“Honey, what does mom do for work?”
“She teaches college.”
“Excellent. And what does daddy do for work?”
She screwed up her five-year-old face for a moment, contemplating. Then she replied, “He goes to the gym.”
Okay. Fair enough. I suppose the main times I left the house with any sense of purpose were when I was heading off to exercise. And going into another room in the house and typing hardly seems like, well, work.
But I wanted to make sure that this confusion didn’t perpetuate, so when my next was born, she was made aware that when I was in said office, I wasn’t merely playing Angry Birds or surfing YouTube clips of skateboarding squirrels.
And so when she reached the same age and was given the same assignment by the same teacher, we had a second run at the same dinner conservation.
“What does your mommy do for work?”
“She’s a professor.”
“Good. And what does your father do?”
“He writes books.”
A flush of pride. But before I could render praise, my wife asked a follow-up question: “And what kind of books does daddy write?”
A thoughtful pause, and then my daughter replied, “Boring books.”

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6. Meet Jim Brozina: Father of Alice Ozma

A no-brainer for our Father’s Day Blog series, THE READING PROMISE is Alice Ozma’s recent memoir chronicling not only her personal coming-of-age, but the literal promise she and her single-parent father made when she was a child. The tables have turned this month, however, as the father so heavily featured in THE READING PROMISE answers our questions about his daughter, and sheds even more light on their bond.
Photo of Jim, Alice, and their books, taken by Ryan Collerd
Can you talk about reading to your daughter as a child?

I guess, through Alice, that the up-to-date book buyers of the world know by now that I read to Alice quite often until she was in fourth grade and at that point I proposed we make a reading “streak.” As a result of that bargain, I never missed a night of reading to her until her first day at college --- a total of 3,218 nights in a row, by my calculation. We read pretty nearly everything that was in print, hundreds of titles, some up to four times each. I had to read aloud to Alice each night for a bare minimum of ten minutes, and often much longer, each night to fulfill my end of the bargain. No exemptions were allowed to us; each day the reading had to be done.

Did Alice have a favorite series or author growing up?

Alice and I are both partial to the works of L.Frank Baum. He not only authored fourteen Oz books, but many other fantasy titles as well. We became members of the International Wizard of Oz Club because in those days it was much harder to know which Baum books were still available. We both were thrilled as each new title arrived in the mail.

When did you know that Alice was going to be a writer?

Alice used to dictate stories to her mother or I. We were then obligated to print these out on the computer. The vast bulk of her work, which in my humble opinion is quite good, still exists. I kept those papers in plastic bags which now occupy a place of honor in my storage shed over by the pickle jars. She had a poem published in Children's Playmate Magazine while still in elementary school that must have sent their circulation skyrocketing.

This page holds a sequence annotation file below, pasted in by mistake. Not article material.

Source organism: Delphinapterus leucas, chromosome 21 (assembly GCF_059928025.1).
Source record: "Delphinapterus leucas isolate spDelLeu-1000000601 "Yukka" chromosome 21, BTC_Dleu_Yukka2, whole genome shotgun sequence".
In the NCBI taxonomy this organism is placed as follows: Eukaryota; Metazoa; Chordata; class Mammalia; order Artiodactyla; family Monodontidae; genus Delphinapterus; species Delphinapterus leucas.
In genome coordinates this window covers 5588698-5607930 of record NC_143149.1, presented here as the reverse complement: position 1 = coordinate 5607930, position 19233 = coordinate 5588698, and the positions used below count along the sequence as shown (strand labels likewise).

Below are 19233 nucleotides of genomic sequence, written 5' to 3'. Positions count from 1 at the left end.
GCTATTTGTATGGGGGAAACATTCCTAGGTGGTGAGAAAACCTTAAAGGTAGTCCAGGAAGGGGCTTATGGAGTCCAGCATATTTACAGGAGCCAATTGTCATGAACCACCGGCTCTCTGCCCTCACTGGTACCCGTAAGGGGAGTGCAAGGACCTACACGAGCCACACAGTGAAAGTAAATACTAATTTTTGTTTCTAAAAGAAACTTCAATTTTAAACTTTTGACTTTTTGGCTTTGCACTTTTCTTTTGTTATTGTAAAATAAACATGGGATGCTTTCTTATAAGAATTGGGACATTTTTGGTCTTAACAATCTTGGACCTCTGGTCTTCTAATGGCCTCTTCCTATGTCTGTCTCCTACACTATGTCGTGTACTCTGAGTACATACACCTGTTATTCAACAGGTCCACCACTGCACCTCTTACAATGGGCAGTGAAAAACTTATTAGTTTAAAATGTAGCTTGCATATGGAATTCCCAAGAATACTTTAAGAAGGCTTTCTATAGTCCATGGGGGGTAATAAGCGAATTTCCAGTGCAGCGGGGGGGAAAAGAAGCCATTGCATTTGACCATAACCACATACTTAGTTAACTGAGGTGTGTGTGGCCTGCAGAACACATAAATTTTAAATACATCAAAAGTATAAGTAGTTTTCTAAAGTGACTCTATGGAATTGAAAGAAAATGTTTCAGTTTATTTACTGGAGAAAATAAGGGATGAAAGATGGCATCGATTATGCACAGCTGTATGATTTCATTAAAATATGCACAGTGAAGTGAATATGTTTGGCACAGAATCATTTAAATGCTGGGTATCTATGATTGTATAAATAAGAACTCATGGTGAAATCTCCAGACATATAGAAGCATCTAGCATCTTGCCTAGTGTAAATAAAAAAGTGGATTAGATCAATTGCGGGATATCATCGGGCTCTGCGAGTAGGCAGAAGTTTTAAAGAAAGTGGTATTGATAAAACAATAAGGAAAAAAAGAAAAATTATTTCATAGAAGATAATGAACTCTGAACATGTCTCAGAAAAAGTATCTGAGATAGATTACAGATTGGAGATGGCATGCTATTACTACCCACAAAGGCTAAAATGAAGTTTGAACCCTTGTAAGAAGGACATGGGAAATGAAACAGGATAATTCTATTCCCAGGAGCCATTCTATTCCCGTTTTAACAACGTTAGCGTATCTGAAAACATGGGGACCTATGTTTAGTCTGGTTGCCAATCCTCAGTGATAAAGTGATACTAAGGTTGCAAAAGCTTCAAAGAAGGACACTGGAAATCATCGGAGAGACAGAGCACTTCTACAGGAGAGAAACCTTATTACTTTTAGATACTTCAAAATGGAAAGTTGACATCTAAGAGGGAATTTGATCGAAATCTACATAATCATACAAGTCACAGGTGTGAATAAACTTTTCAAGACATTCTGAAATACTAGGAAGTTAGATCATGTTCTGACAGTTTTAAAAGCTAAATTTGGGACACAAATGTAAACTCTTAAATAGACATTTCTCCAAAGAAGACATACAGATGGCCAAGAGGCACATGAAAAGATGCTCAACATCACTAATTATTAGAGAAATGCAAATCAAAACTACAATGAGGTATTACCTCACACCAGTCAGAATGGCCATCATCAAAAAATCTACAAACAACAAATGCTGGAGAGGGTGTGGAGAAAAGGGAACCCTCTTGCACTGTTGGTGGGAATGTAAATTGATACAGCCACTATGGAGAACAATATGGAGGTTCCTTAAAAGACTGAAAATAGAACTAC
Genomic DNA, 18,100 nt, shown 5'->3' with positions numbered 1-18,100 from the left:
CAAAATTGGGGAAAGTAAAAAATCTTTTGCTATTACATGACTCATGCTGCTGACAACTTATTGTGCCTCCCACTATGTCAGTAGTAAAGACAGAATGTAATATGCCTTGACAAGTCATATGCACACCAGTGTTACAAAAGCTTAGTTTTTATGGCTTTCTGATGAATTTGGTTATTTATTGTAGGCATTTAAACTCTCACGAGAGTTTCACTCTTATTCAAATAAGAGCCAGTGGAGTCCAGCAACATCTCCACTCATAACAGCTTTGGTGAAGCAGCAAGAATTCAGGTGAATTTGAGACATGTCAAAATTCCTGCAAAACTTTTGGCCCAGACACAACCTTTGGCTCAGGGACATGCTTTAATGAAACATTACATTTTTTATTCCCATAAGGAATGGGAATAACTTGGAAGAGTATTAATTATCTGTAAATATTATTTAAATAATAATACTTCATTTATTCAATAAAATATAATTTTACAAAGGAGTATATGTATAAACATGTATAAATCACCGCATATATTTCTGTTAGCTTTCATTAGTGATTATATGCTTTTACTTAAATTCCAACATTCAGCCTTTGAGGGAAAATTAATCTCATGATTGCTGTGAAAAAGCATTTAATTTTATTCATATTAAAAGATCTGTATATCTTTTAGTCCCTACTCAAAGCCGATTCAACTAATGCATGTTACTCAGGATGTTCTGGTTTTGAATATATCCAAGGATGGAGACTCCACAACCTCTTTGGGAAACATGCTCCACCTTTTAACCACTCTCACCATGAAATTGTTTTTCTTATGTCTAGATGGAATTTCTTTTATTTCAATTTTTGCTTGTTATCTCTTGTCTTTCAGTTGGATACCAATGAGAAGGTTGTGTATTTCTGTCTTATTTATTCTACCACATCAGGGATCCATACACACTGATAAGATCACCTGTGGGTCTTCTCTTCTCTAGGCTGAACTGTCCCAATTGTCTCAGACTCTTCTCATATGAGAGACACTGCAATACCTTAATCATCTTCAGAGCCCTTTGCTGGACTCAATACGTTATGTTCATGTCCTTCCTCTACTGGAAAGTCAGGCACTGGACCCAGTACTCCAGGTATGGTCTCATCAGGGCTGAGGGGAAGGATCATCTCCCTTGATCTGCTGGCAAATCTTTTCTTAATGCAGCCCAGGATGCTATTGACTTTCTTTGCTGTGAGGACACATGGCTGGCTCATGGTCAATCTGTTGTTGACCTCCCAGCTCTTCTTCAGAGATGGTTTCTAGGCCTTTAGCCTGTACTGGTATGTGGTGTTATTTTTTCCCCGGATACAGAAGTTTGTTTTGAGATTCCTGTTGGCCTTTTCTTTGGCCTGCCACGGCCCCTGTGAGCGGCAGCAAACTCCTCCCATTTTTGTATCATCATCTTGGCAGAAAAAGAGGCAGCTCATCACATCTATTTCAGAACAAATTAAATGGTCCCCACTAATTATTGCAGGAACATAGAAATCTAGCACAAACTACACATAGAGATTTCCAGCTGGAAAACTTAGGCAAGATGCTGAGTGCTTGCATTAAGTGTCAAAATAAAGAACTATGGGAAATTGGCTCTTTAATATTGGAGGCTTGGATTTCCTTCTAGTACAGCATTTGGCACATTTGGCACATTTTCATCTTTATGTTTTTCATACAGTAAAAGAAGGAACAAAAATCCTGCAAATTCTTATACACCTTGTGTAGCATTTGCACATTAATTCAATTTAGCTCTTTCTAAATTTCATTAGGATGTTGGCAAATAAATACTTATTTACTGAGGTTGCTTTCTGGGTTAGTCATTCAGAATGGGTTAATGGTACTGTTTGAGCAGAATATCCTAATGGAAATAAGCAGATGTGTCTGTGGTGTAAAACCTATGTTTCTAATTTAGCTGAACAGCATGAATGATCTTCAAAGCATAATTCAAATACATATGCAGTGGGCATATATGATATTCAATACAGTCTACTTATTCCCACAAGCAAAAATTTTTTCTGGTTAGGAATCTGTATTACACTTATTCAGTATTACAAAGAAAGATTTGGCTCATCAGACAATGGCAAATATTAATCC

the reading promise.jpgDid you read advanced copies of THE READING PROMISE?

Alice asked me from the get-go not to ever read THE READING PROMISE unless I become terminal and only then, when I reach the last stages of mortality, will I be permitted to page through her work. Her writing, about her formative years growing up with me as a single parent, is too personal, so she says. Still, I would have to say that THE READING PROMISE, second to the Bible, is my favorite book. Not withstanding that I have not read a page of the thing.
Have you ever introduced your daughter to any books as an adult?

Since my taste tends toward books about the life of Elvis Presley, it has been an ordeal to try to bend her into that persuasion. I have a

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7. Joseph Monninger: Goal!

Joseph Monninger has published 17 books, among them ETERNAL ON THE WATER --- a timeless story of true love's power --- and THE WORLD AS WE KNOW IT, slated for release in October of this year. In the tear-jerker below, Joe conveys the way multiple generations have connected through sports, and how his experiences as a father help him to better understand his own dad.
Photo: Joe and his son across the field
pic smaller.jpgSeven years into his sports career, and several thousand car trips later, my son scored a goal for his eighth grade soccer team. I watched the ball knock off a defender, saw my son’s eyes go sharp, saw the goal loom open, and saw his leg cock. His arms went out for balance, and his left leg planted. 
We had been down this road before. He had launched a dozen or more shots on goal for his Thetford team, but not one had found its way into the net. But against Rivendell, on an October afternoon so beautiful it nearly hurt, my son snapped his foot into the black and white soccer ball and sent it hard and high into the opponent’s net. No one else might have kicked it; no confusion about scoring muddled the moment. The ball went in cleanly and I felt such pride I could barely clap.
He got a hug from his teammate and another slapped him on the back, and he ran up the field, his hair a little shaggy, his stride smooth and efficient, his body as faultless as it will be in this lifetime. How beautiful he looked. How beautiful all the boys looked as they trotted back to position, unaware of their youth and so absurdly confident in their health that you could not help but admire them. The game did not hang in the balance, and my son’s goal was the seventh or eighth for the Thetford team, but on that exquisite October afternoon one great good thing had gone right for my son and I was grateful for the chance to see it.